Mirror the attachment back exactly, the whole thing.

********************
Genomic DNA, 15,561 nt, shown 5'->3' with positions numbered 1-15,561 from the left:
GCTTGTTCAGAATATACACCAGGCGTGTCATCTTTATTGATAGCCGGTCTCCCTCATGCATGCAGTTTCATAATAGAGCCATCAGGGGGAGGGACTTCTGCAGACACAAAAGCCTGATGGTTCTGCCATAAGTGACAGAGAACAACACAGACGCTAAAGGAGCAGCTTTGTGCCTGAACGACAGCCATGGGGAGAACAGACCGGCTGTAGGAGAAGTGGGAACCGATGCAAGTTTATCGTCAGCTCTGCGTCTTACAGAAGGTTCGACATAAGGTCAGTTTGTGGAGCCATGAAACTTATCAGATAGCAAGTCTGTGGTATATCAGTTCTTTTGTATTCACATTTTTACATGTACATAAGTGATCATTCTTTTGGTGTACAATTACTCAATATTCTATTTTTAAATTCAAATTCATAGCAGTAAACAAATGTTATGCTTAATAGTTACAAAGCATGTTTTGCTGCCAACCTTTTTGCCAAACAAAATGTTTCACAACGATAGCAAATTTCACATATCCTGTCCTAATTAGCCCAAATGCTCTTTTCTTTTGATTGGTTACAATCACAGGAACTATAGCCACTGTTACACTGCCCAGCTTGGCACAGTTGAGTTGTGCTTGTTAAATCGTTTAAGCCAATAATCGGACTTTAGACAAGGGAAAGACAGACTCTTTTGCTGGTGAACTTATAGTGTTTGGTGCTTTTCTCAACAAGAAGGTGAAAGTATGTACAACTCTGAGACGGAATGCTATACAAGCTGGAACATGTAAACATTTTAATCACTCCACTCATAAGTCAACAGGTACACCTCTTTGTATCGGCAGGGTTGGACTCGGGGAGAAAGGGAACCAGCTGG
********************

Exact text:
Genomic DNA, 15,561 nt, shown 5'->3' with positions numbered 1-15,561 from the left:
GCTTGTTCAGAATATACACCAGGCGTGTCATCTTTATTGATAGCCGGTCTCCCTCATGCATGCAGTTTCATAATAGAGCCATCAGGGGGAGGGACTTCTGCAGACACAAAAGCCTGATGGTTCTGCCATAAGTGACAGAGAACAACACAGACGCTAAAGGAGCAGCTTTGTGCCTGAACGACAGCCATGGGGAGAACAGACCGGCTGTAGGAGAAGTGGGAACCGATGCAAGTTTATCGTCAGCTCTGCGTCTTACAGAAGGTTCGACATAAGGTCAGTTTGTGGAGCCATGAAACTTATCAGATAGCAAGTCTGTGGTATATCAGTTCTTTTGTATTCACATTTTTACATGTACATAAGTGATCATTCTTTTGGTGTACAATTACTCAATATTCTATTTTTAAATTCAAATTCATAGCAGTAAACAAATGTTATGCTTAATAGTTACAAAGCATGTTTTGCTGCCAACCTTTTTGCCAAACAAAATGTTTCACAACGATAGCAAATTTCACATATCCTGTCCTAATTAGCCCAAATGCTCTTTTCTTTTGATTGGTTACAATCACAGGAACTATAGCCACTGTTACACTGCCCAGCTTGGCACAGTTGAGTTGTGCTTGTTAAATCGTTTAAGCCAATAATCGGACTTTAGACAAGGGAAAGACAGACTCTTTTGCTGGTGAACTTATAGTGTTTGGTGCTTTTCTCAACAAGAAGGTGAAAGTATGTACAACTCTGAGACGGAATGCTATACAAGCTGGAACATGTAAACATTTTAATCACTCCACTCATAAGTCAACAGGTACACCTCTTTGTATCGGCAGGGTTGGACTCGGGGAGAAAGGGAACCAGCTGG